Putting AEDs in Mississippi’s public schools is a good move
Published 1:00 pm Sunday, February 12, 2023
Five weeks ago, millions of Americans watched as Damar Hamlin collapsed on the field during a Monday Night Football game.
The young, powerful Buffalo Bills player suffered a sudden cardiac arrest. Thanks to the availability of an automated external defibrillator, commonly known as an AED, on-site medical personnel were able to shock Hamlin’s heart back into rhythm and save his life.
Now, a bill in the Mississippi Legislature aims to make the same life-saving technology available in all public schools throughout our state.
Sponsored by Sen. Briggs Hopson (R-Vicksburg), Senate Bill 2750 is inspired by Project ADAM, a nationwide campaign that has been credited with saving the lives of more than 200 children and adults since 1999.
Project ADAM was founded by Patty and Joe Lemel, whose 17-year-old son Adam collapsed and died while playing basketball at his Wisconsin high school. Adam suffered a sudden cardiac arrest, just like Damar Hamlin, and defibrillation could have saved his life. Project ADAM works to raise awareness about sudden cardiac arrest in children and adults, and to create safety nets — such as the availability of AEDs in school settings — to respond to incidents of sudden cardiac arrest.
Providing these devices seems like yet another “no-brainer” for legislators. Statistics show that less than 10 percent of children and teenagers who suffer sudden cardiac arrest will survive unless their hearts can be shocked back into rhythm. And having AED devices available at schools means that both the grandfather watching in the stands and the child on the court have access to AEDs should a sudden cardiac arrest take place.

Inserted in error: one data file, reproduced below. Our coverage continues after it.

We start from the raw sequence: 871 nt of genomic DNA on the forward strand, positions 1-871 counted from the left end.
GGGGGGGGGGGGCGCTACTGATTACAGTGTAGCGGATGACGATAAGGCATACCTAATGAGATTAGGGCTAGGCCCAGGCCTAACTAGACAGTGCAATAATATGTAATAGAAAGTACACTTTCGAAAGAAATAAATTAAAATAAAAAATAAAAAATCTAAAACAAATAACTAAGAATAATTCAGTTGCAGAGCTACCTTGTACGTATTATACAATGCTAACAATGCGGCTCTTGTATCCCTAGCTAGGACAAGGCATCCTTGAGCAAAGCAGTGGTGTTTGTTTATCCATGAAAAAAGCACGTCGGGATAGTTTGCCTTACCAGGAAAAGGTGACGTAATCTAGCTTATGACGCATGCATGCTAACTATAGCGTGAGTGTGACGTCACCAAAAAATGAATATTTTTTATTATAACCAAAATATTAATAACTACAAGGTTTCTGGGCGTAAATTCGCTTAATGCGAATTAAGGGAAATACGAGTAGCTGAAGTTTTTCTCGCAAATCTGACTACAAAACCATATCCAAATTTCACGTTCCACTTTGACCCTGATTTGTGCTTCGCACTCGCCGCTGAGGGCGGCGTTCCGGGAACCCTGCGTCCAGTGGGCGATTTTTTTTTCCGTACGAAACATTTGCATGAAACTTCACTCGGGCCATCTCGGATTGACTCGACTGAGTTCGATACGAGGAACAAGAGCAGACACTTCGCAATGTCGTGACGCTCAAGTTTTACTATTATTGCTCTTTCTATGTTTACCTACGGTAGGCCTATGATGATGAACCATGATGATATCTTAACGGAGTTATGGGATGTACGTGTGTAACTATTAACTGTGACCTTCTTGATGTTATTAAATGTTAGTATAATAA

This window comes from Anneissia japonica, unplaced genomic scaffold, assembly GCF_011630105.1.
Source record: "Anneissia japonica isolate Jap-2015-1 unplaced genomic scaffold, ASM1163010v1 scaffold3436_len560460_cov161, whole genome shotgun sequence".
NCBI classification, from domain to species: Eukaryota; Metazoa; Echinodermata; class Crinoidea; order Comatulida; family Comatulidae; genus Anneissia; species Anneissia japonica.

In rural Mississippi schools, with limited access to emergency health care services and hospitals, these devices could mean the difference between life and death.
But those AEDs are expensive — about $1,900 each — and many public schools in Mississippi are struggling just to fund teacher salaries and textbooks in classrooms. That’s where Senate Bill 2570 can help.
With a one-time investment of $5 million, the Mississippi State Department of Health can create a grant program that will provide an AED for any public school in Mississippi that requests the device. Local districts would be required to provide training on the device, but those services are provided by agencies such as the Red Cross.
In a state struggling to address overarching health care issues like maternal health, providing Medicaid services to the working poor, and funding endangered rural hospitals, the investment in AED devices for public schools may seem trifling.
But it’s not. Putting AEDs in public schools is a real, effective way to provide life-saving technology in every corner of our state. And if lawmakers need a reminder of that, they should just remember Damar Hamlin.